However, although there is no legal balance, there is an economic one - the goods made by the company must compete in the open market. That is, the union can't raise their compensation indefinitely because competition ensures that they will not be able to raise the price of their goods indefinitely. Let's take a look at the auto industry. With regard to US auto manufacturers, the auto workers union would negotiate with all of the car manufacturers and give them all approximately the same deal. For the first several decades, from the point of view of the auto manufacturer management, what do you care how much you have to pay the unions? You are not going to be at a disadvantage to the other manufacturers, so you can just pass that cost on to the consumer and they can pay for the increased union benefits.
Of course, then you get a foreign manufacturer entering the game and it becomes clear that more than $2,000 of the cost of the union-produced car is consumed by union benefits. Thus, for cars selling at the same price, you literally get $2,000 more car from the non-union car. Consequently, consumer sentiment moves (albeit slowly) in that direction and the companies that are providing huge benefits to their unions go bankrupt. In order to emerge from bankruptcy and be able to compete with non-union manufacturers, the union companies must reduce their benefits to union members in order to be able to compete. That's pretty much what has happened here.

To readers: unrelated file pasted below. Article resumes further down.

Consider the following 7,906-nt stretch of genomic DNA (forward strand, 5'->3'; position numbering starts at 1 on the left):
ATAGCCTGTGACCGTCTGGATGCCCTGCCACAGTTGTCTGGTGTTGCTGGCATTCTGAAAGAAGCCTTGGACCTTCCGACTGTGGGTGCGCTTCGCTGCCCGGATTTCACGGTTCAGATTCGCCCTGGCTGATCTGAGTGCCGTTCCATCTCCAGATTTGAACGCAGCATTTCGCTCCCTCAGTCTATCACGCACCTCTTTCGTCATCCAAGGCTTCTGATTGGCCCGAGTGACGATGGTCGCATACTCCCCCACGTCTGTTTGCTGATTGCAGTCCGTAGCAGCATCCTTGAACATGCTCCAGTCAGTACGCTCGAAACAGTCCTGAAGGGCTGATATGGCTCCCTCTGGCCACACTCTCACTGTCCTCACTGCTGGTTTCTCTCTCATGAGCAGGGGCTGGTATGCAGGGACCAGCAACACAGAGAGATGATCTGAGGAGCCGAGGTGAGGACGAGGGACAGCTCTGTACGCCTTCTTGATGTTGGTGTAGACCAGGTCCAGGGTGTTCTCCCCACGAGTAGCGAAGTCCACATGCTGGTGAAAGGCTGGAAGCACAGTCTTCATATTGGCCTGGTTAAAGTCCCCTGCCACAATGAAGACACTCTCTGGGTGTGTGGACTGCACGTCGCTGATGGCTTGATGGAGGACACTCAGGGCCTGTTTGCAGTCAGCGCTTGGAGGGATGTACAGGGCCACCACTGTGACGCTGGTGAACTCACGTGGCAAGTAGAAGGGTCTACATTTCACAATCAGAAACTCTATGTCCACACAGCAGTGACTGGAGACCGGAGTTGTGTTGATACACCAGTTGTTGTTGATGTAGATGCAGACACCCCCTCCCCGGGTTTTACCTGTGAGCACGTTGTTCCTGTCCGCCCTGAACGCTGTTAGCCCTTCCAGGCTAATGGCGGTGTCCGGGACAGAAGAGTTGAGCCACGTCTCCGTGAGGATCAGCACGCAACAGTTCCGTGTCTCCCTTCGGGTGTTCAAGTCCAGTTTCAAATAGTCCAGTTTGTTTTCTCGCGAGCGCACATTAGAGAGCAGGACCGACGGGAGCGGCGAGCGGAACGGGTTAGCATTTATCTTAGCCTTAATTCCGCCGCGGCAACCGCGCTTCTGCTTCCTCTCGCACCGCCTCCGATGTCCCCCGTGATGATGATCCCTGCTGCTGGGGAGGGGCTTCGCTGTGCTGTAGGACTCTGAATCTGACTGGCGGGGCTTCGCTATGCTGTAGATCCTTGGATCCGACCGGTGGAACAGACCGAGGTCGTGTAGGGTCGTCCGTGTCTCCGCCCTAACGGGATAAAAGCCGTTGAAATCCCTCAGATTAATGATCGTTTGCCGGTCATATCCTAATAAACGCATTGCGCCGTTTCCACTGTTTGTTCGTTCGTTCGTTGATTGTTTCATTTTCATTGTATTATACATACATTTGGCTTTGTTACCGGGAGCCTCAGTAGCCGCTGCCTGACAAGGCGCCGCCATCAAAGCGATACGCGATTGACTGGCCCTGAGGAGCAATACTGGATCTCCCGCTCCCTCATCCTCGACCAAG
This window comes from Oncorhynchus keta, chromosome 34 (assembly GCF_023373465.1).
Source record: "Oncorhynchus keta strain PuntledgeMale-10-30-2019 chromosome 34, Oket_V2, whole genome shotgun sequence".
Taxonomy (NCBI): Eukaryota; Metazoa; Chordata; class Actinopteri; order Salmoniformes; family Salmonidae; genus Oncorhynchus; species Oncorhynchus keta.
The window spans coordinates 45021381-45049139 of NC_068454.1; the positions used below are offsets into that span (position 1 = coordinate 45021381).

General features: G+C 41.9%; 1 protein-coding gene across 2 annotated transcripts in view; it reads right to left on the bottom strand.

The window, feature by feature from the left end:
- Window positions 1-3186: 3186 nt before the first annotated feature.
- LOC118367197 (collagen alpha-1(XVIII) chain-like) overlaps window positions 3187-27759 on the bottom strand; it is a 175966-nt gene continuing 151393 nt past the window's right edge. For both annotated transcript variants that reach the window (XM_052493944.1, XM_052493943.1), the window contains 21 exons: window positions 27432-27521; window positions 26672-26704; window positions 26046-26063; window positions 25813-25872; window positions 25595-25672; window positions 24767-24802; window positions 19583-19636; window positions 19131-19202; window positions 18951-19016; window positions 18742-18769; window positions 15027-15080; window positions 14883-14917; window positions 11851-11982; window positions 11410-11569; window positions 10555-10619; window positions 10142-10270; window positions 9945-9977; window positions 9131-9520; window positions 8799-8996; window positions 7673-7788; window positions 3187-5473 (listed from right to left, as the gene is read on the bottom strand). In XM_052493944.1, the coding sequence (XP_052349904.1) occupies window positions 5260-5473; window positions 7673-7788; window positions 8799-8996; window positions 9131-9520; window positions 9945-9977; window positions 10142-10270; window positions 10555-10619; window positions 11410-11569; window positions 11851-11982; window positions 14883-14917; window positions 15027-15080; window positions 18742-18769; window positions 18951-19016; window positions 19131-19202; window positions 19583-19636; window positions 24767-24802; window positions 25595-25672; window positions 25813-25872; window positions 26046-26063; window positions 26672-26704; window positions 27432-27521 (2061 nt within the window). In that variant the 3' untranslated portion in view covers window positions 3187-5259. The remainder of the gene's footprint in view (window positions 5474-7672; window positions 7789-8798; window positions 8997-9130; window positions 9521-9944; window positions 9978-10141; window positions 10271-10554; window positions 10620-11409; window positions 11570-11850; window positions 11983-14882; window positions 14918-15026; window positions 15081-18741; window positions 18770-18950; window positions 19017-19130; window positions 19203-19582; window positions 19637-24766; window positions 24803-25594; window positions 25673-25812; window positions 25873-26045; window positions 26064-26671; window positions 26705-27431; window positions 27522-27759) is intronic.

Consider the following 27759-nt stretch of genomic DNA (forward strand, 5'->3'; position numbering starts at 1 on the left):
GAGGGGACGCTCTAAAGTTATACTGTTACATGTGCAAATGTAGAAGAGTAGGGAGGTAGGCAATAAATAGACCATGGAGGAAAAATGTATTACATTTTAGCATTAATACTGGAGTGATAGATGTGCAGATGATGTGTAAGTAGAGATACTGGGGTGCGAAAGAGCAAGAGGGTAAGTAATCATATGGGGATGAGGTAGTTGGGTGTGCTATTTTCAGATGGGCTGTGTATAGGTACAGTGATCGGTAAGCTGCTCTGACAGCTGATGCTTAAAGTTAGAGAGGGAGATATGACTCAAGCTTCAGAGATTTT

Thus, you can see that pretty much the only check on the expansion of union benefits is the force of competition. However, what happens when there is no competition? When the unionized industry enjoys a monopoly? In this case, there is no check on the expansion of benefits and consumers have a problem.
I submit that unions for public employees fall in this situation. There is no effective competition to keep a lid on the expansion of benefits. Additionally, the "company" (in this case the government) can increase its "income" (in this case taxes), to just about whatever level it likes by unilaterally raising taxes at the espense of the "consumer" (in this case the taxpayer). This is a dangerous, unbalanced situation. Consequently, although I am not opposed to the idea of a union in general, I am opposed to unionization for employees in monopoly industries where competition can not effectively balance out the union's goals.
In the situation in Wisconsin, regardless of what is said in the media, it appears that the governor is limiting his efforts to public unions only - and exempting police. Consequently, I support his efforts. Additionally, I think that he should take it further and remove all public unions.
Here are some things to think about:
- Unionization of state employees has really only been around for about 50 years.
- About 25% of states already do not allow public employees to unionize
- Government employees now account for about half of all union members in the US.
- Studies have found that the average federal employee is paid about 22% more than the private sector when skills, wages, and benefits are taken into account. The Wisconsin situation may vary, but a similar pattern likely holds.
- Government unions allow their members to enjoy benefits far in excess of most Americans - like a pension and very cheap health care. Ain't nobody lining up to give me a pension - how can they feel justified in taking tax dollars from me to pay for theirs?